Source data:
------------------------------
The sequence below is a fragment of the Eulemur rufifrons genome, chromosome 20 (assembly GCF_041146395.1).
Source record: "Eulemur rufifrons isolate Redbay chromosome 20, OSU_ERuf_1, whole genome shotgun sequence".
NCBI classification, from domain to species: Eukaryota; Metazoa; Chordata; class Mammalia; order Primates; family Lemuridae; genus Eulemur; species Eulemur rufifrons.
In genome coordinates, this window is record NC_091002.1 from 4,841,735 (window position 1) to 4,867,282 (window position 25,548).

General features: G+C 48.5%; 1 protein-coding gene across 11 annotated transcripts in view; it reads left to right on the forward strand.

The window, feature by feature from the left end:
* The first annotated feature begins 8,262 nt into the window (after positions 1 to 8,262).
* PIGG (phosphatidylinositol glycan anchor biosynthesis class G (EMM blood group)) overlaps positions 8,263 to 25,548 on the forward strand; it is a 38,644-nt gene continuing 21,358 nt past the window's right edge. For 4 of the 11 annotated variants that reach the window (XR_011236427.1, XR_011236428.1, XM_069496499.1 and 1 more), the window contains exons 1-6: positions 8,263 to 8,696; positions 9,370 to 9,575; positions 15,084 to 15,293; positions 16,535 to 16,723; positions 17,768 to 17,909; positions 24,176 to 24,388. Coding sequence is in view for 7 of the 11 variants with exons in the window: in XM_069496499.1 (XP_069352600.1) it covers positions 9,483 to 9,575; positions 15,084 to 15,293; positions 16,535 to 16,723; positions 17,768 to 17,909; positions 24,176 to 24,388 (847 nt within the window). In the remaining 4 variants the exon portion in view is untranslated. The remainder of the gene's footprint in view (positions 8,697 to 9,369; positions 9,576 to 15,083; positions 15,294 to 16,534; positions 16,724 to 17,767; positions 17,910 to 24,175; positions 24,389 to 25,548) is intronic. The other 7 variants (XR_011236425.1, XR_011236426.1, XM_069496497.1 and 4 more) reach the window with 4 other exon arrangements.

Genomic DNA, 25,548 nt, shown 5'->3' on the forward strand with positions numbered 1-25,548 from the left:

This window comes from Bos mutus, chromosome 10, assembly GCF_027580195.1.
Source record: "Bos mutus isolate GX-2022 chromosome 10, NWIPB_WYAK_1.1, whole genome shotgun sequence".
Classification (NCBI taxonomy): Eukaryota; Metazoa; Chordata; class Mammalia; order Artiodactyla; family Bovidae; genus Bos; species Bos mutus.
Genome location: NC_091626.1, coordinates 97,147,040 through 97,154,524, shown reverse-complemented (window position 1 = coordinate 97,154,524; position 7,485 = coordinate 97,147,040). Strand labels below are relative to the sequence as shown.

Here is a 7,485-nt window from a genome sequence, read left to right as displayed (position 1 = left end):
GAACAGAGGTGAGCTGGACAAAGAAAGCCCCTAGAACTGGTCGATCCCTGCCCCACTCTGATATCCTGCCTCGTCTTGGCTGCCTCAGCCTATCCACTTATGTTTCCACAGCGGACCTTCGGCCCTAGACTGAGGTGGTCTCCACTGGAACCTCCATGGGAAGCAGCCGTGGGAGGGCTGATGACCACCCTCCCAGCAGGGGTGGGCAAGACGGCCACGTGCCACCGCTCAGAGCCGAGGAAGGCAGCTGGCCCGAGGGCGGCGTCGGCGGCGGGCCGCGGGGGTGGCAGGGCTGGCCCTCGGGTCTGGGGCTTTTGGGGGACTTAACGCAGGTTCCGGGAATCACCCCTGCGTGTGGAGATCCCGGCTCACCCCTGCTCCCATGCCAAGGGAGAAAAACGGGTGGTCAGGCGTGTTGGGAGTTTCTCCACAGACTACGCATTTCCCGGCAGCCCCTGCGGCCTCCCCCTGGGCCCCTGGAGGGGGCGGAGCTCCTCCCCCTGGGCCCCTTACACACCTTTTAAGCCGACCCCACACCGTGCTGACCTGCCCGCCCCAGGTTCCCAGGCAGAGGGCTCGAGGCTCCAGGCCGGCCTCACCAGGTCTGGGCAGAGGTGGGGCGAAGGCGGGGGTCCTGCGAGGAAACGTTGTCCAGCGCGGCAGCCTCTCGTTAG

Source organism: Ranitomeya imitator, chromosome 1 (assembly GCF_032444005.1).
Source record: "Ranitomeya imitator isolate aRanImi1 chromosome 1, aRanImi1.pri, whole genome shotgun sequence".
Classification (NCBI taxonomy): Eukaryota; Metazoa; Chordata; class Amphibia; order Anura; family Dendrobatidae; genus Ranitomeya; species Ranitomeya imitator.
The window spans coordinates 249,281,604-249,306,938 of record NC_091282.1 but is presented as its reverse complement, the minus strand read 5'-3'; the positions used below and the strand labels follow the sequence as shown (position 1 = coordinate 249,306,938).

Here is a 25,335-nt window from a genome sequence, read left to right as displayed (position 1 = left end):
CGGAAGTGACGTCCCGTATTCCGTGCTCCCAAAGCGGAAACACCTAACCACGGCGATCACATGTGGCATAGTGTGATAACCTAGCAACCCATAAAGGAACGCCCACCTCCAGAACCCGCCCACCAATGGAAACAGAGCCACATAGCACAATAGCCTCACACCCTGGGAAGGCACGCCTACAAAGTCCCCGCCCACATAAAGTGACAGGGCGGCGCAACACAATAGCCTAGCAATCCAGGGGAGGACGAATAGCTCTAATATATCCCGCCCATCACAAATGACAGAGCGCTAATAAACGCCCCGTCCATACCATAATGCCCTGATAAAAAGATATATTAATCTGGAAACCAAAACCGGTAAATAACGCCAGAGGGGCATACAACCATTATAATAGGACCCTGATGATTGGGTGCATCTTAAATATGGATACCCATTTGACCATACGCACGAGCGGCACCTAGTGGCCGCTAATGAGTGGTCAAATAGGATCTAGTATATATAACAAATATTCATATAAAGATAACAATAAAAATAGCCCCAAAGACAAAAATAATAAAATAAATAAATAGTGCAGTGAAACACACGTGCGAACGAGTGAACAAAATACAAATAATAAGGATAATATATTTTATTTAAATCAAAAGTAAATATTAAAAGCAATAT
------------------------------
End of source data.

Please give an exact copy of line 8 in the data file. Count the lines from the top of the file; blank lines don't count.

* PIGG (phosphatidylinositol glycan anchor biosynthesis class G (EMM blood group)) overlaps positions 8,263 to 25,548 on the forward strand; it is a 38,644-nt gene continuing 21,358 nt past the window's right edge. For 4 of the 11 annotated variants that reach the window (XR_011236427.1, XR_011236428.1, XM_069496499.1 and 1 more), the window contains exons 1-6: positions 8,263 to 8,696; positions 9,370 to 9,575; positions 15,084 to 15,293; positions 16,535 to 16,723; positions 17,768 to 17,909; positions 24,176 to 24,388. Coding sequence is in view for 7 of the 11 variants with exons in the window: in XM_069496499.1 (XP_069352600.1) it covers positions 9,483 to 9,575; positions 15,084 to 15,293; positions 16,535 to 16,723; positions 17,768 to 17,909; positions 24,176 to 24,388 (847 nt within the window). In the remaining 4 variants the exon portion in view is untranslated. The remainder of the gene's footprint in view (positions 8,697 to 9,369; positions 9,576 to 15,083; positions 15,294 to 16,534; positions 16,724 to 17,767; positions 17,910 to 24,175; positions 24,389 to 25,548) is intronic. The other 7 variants (XR_011236425.1, XR_011236426.1, XM_069496497.1 and 4 more) reach the window with 4 other exon arrangements.